Research highlight

Using patient iPS cell-derived neurons to learn about autism

Nature Medicine

November 28, 2011

Individuals with Timothy syndrome, a neurodevelopmental disease, have changes in their cortical neuron fate and neurotransmitter expression, reports a paper published this week in Nature Medicine. These findings may begin to explain the neural mechanisms that underlie this disorder. Timothy syndrome includes autism-like features and is caused by mutations in a calcium channel that leads to its over-activation. Ricardo Dolmetsch and colleagues generate induced pluripotent stem cell-derived neurons from individuals with Timothy and compared them iPS-derived neurons from normal control individuals. The researchers found that iPS cell-derived neurons from Timothy syndrome patients had reduced expression of markers characteristic of cortical neurons that project to other areas of the cortex through the corpus callosum — the thick array of axons that connect the two lobes of the cortex together. Timothy syndrome-derived neurons also increased their generation of the neurotransmitters norepinephrine and dopamine due to a rise in the expression of the enzyme responsible for their production. The increase in the enzyme’s expression could be prevented by a calcium channel blocker. Future studies are needed to determine how these changes in the brain would lead to autism-like phenotypes in individuals with Timothy syndrome.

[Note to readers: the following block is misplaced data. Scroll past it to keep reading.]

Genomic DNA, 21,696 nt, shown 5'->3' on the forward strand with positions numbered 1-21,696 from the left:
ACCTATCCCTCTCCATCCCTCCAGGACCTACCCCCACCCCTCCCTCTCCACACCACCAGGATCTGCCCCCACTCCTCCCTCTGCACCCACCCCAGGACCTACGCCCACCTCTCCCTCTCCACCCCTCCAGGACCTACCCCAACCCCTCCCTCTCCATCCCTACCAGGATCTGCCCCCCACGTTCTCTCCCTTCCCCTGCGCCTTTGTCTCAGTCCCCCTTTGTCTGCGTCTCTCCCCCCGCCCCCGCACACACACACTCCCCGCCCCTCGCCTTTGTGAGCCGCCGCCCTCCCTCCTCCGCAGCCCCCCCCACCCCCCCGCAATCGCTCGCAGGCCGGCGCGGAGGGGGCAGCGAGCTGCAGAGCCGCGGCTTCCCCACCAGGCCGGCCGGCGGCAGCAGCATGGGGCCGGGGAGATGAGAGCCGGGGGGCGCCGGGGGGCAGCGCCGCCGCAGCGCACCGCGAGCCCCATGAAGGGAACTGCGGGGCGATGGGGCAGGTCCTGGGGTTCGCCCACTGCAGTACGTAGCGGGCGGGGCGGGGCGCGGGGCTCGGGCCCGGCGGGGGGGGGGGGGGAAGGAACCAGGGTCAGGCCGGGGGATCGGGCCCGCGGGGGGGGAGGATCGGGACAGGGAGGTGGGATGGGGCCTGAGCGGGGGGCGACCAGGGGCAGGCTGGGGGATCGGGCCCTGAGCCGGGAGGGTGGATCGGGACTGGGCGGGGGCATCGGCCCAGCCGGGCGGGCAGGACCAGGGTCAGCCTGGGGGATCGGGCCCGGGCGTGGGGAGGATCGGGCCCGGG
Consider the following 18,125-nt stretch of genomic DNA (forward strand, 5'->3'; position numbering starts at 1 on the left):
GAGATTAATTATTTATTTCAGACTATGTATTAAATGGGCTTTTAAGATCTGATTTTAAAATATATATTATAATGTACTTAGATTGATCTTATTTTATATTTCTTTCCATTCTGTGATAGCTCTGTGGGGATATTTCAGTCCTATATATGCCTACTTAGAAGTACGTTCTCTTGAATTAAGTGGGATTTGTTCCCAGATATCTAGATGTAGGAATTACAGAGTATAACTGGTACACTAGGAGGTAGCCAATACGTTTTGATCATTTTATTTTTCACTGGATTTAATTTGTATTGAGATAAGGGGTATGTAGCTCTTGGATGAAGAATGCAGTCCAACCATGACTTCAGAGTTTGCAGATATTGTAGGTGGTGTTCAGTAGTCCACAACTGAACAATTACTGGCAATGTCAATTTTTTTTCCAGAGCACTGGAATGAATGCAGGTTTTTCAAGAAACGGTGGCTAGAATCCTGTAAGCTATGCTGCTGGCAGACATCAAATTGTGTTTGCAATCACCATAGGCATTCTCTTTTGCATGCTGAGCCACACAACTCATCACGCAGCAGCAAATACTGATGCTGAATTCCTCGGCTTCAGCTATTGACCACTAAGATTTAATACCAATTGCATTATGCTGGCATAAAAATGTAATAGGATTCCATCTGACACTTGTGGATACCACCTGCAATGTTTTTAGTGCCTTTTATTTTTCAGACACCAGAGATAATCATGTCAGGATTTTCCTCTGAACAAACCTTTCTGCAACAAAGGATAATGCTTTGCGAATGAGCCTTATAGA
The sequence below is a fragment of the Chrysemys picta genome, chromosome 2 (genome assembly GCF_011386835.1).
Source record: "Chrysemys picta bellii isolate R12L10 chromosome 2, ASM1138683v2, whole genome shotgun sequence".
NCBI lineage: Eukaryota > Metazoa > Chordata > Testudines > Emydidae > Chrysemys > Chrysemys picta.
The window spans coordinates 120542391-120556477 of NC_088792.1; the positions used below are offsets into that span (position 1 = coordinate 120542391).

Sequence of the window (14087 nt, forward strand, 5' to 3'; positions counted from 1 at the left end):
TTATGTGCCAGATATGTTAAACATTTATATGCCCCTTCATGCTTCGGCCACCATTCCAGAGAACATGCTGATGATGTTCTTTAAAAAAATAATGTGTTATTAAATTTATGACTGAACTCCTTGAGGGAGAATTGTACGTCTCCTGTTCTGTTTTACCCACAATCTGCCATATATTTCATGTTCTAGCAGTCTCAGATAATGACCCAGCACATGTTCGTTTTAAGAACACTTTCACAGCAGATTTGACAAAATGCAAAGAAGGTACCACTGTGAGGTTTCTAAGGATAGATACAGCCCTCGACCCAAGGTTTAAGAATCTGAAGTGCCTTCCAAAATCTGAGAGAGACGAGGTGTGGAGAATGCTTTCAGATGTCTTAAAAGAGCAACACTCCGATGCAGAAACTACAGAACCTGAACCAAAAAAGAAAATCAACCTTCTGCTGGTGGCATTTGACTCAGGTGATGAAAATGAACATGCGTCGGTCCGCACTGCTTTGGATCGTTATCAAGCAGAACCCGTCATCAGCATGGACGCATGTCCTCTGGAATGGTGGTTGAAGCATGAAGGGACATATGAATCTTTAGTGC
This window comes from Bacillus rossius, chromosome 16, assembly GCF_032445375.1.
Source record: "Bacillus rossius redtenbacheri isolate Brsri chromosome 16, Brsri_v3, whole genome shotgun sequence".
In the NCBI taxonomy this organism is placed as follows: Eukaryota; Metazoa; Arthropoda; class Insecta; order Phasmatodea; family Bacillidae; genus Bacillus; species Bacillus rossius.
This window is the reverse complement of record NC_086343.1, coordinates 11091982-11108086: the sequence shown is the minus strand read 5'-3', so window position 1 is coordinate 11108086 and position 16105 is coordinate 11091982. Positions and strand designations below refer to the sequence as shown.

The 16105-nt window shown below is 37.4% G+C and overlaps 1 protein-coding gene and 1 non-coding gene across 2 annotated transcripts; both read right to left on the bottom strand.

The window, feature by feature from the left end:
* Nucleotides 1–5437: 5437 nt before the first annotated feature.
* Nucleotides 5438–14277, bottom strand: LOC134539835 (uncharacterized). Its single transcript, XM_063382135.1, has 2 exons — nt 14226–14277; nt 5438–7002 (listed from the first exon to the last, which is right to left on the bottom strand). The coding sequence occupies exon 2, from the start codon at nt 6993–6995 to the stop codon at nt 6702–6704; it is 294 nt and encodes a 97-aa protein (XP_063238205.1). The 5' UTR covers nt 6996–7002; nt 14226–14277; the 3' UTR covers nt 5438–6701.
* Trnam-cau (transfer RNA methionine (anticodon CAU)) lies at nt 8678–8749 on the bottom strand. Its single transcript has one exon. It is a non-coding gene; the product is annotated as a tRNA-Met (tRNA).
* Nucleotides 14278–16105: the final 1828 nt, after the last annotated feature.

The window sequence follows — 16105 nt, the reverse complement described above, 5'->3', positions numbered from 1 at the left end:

doi: 10.1038/nm2576

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